Whilst I also collect OO scale, I cannot get it out of my head the wheels are to HO gauge.

This is why European continental HO is my first love, both for correct scale/gauge and quality, although British OO's quality has caught up in the lst few years.
 

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QUOTE they pick it over like vultures at the end of a wilderbeast migration
What a wonderful vision and description!
Surely that's half the fun!
The other half is diverting attention away from that other 'little' matter of course!
 

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Discussion Starter · #14 ·
This has got me thinking - should I open another topic about British N gauge having a different scale ratio to continental N gauge. Could I be that mischevious!

 

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Discussion Starter · #15 ·
I hadn't fully realised the prototype size differences until recently.

If one accepts Stanier's Duchess class as Britain's largest loco (excluding Mallets), when one compares an OO model of this loco with a Rivarossi HO model of an American Big Boy, the size difference is quite staggering.

Side by side, the Duchess looks like a mere shunter, even though the Big Boy is 12.5% smaller in scale terms.

I have always admired the Big Boys and have just acquired a Rivarossi model off ebay, hence the ability to do the comparison.

Bob
 

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Thats exactly the point. British locos are tichy to start with. Thats why we had 00 in the first place in the 1920's so that the motors around then would fit. If we start shrinking British outline models we simply won't have the space to put all the electronic gizmos in that DCC offers.

Its bad enougth at the moment fitting a chip. What about when sound comes in, and smoke?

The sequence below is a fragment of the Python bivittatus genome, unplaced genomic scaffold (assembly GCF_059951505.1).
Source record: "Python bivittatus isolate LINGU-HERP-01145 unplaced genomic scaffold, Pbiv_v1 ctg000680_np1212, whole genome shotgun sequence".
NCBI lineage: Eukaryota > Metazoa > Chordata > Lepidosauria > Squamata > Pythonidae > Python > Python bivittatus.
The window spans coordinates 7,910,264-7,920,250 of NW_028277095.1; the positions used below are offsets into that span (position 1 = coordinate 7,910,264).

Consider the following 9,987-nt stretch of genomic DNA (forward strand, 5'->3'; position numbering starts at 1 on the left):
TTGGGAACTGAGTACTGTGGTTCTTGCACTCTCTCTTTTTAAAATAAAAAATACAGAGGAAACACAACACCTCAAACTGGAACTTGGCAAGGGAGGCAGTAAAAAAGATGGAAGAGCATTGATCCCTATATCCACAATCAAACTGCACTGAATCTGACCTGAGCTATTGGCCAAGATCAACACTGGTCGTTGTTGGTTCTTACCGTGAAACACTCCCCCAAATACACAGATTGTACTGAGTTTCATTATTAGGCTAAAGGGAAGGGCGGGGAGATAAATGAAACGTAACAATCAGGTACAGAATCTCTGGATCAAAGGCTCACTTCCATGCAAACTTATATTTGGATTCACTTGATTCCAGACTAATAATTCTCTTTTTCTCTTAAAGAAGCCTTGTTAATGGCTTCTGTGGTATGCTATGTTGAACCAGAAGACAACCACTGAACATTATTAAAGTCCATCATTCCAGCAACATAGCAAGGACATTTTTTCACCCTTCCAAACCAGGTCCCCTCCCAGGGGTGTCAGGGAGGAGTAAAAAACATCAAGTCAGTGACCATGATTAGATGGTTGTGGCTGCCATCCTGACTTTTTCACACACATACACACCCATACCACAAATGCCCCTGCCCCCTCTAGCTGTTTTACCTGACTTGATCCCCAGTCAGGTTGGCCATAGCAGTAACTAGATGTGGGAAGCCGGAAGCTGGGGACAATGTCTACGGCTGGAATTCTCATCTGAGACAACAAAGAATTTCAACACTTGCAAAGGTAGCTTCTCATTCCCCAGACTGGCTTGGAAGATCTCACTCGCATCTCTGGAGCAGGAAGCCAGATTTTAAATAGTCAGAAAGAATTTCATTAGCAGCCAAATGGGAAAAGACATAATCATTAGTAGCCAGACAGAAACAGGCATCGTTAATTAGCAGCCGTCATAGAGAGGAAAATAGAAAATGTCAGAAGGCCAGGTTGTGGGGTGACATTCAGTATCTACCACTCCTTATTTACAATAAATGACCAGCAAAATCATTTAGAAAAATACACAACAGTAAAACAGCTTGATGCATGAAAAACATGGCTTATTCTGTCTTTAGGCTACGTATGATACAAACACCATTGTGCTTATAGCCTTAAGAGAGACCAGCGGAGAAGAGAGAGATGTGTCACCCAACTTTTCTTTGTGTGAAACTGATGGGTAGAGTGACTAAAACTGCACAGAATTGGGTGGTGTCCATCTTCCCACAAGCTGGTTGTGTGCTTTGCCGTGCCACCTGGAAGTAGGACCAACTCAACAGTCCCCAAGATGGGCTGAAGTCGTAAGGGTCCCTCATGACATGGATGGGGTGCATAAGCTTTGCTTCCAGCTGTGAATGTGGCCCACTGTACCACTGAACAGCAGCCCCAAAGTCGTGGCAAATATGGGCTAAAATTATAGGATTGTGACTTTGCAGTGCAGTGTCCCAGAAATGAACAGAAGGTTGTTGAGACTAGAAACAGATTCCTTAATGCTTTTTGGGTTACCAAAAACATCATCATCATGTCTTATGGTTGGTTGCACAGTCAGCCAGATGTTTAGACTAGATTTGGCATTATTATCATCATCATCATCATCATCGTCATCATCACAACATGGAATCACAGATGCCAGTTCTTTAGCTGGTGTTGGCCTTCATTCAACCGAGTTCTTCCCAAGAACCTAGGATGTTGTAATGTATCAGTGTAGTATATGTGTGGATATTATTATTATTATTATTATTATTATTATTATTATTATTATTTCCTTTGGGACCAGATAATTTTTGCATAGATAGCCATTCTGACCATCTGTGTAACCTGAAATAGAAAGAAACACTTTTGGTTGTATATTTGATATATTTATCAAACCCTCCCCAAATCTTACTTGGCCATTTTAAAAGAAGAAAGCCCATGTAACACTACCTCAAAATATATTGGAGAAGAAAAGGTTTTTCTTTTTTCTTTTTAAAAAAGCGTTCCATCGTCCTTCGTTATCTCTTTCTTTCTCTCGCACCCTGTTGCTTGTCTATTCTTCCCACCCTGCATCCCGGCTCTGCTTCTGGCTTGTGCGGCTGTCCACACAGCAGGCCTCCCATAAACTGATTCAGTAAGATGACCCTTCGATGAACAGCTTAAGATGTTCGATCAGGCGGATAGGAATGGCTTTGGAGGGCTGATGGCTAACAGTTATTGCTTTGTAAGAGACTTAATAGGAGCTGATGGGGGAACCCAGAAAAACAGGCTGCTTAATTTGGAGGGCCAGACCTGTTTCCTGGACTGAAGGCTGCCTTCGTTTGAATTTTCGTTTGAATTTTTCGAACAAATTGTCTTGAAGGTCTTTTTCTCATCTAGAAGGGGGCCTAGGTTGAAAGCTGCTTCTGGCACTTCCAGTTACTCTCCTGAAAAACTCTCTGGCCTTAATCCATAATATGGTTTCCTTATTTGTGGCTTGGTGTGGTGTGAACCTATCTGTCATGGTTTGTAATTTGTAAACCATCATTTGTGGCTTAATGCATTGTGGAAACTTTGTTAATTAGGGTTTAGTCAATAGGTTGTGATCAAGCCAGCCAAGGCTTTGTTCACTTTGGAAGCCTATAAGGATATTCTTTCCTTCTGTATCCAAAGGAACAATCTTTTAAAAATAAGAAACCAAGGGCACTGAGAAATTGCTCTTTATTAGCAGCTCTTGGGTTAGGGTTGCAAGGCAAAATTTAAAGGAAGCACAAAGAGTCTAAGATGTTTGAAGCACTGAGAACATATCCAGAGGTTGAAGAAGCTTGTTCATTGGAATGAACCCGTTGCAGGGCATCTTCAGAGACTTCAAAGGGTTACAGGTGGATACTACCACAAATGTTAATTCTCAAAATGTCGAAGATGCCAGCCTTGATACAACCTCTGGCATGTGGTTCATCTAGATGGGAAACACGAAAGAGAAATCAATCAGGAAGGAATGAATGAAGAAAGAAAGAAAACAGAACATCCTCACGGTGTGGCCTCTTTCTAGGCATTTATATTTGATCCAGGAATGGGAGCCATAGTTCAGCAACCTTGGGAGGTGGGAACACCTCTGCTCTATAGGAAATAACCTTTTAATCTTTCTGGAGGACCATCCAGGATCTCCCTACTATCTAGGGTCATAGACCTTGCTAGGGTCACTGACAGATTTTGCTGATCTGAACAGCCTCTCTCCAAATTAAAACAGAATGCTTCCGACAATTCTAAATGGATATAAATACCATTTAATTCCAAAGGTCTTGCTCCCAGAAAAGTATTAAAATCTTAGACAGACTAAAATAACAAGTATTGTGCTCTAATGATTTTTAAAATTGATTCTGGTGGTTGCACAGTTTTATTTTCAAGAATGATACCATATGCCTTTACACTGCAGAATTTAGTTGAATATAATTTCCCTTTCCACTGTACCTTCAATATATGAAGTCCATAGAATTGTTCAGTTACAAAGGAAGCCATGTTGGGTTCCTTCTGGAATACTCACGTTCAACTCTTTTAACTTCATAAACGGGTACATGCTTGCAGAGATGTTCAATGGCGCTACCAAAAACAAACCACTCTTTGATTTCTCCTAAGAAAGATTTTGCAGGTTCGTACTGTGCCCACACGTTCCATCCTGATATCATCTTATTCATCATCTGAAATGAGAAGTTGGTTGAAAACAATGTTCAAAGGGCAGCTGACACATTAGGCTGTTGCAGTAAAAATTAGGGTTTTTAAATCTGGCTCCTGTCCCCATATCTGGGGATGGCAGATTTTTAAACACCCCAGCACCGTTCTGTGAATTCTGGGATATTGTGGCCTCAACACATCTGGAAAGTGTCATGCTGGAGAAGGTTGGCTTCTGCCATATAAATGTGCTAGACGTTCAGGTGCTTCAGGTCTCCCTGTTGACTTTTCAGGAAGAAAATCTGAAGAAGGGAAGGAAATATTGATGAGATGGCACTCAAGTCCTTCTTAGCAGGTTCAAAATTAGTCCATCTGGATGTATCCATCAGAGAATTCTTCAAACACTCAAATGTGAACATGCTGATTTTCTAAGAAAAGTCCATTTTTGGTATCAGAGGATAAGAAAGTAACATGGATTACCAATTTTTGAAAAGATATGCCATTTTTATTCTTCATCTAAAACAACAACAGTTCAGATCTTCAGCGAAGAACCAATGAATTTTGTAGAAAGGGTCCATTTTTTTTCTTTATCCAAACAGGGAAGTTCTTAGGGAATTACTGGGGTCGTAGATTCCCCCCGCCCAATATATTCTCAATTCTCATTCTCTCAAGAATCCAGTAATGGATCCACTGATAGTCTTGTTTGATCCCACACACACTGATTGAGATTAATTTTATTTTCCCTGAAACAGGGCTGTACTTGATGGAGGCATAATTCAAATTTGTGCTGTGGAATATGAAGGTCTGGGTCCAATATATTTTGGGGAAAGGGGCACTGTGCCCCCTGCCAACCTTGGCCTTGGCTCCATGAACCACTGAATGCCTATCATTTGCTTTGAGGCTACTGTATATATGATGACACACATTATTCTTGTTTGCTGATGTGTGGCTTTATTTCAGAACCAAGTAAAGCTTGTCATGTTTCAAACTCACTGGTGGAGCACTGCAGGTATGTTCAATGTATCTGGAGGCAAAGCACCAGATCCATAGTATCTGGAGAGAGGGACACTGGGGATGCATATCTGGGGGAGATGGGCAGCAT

Can N gauge modellers do any of this, and if they can at what price?


Miniaturization means more for less.

In terms of value how is the average British outline modeller going to feel when they are paying the same money (or more!) for something that is 15% smaller?


And HO has a reputation in Europe for being very expensive.

I say stay out of the Euro! Stick with the Pound!

You know it makes sense.


Happy modelling
Gary
 

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QUOTE (bobknee @ 14 Oct 2005, 12:28)What I cannot understand about OO, is how all the critics and rivet counters go on about the odd miniscule discrepancies here and there.
Without fail, in every case, without exception, they ignore the fact that in a head on view the wheels are too close together!

Yes agree entirely, I've put this point across on the net a few times, and have been shot down by the 00 modellers as a rivet counter and elitist!

It's not just noticable from the front either, from the side the wheels are hidden deep in under the model, and the valvegear looks odd because of all the bends in the rods needed to suit the narrow gauge.

I'd love to see a magazine review saying something like "the model has an accurate body, but the chassis is a complete bodge up as the gauge is 2.33mm too narrow."
 

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Discussion Starter · #18 ·
So why not regauge OO to, I think, 18.82mm between the wheels? This would then be correct OO scale/gauge.

The reason for European HO models being seemingly expensive are 1) better quality and motors 2) expensive manufacturing costs in Europe. I suggest cost is not influenced by the difference between HO & OO scales.

Now that Hornby are reintroducing ex Lima/Jouef/Rivarossi models shortly, we might see the cost issue reduce now that they are manufactured in China.

First indications are the RRP's are not much lower than previously, but there have been significant improvements and it will be the discounted prices that are important.

Bob
 

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QUOTE (bobknee @ 14 Oct 2005, 13:53)So why not regauge OO to, I think, 18.82mm between the wheels? This would then be correct OO scale/gauge.

18.83mm/P4, that's exactly what I do, improves the appearance (and running qualities) no end.
 

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Do we all remember the dual gauge track mixing broad gauge and standard gauge across much of west Britain?

Maybe Hornby should take the initiative and start to produce dual gauge track so that P4 and OO locomotives and rolling stock can operate on the same layout!

And over time then can shift from one standard to the other!





Happy modelling
Gary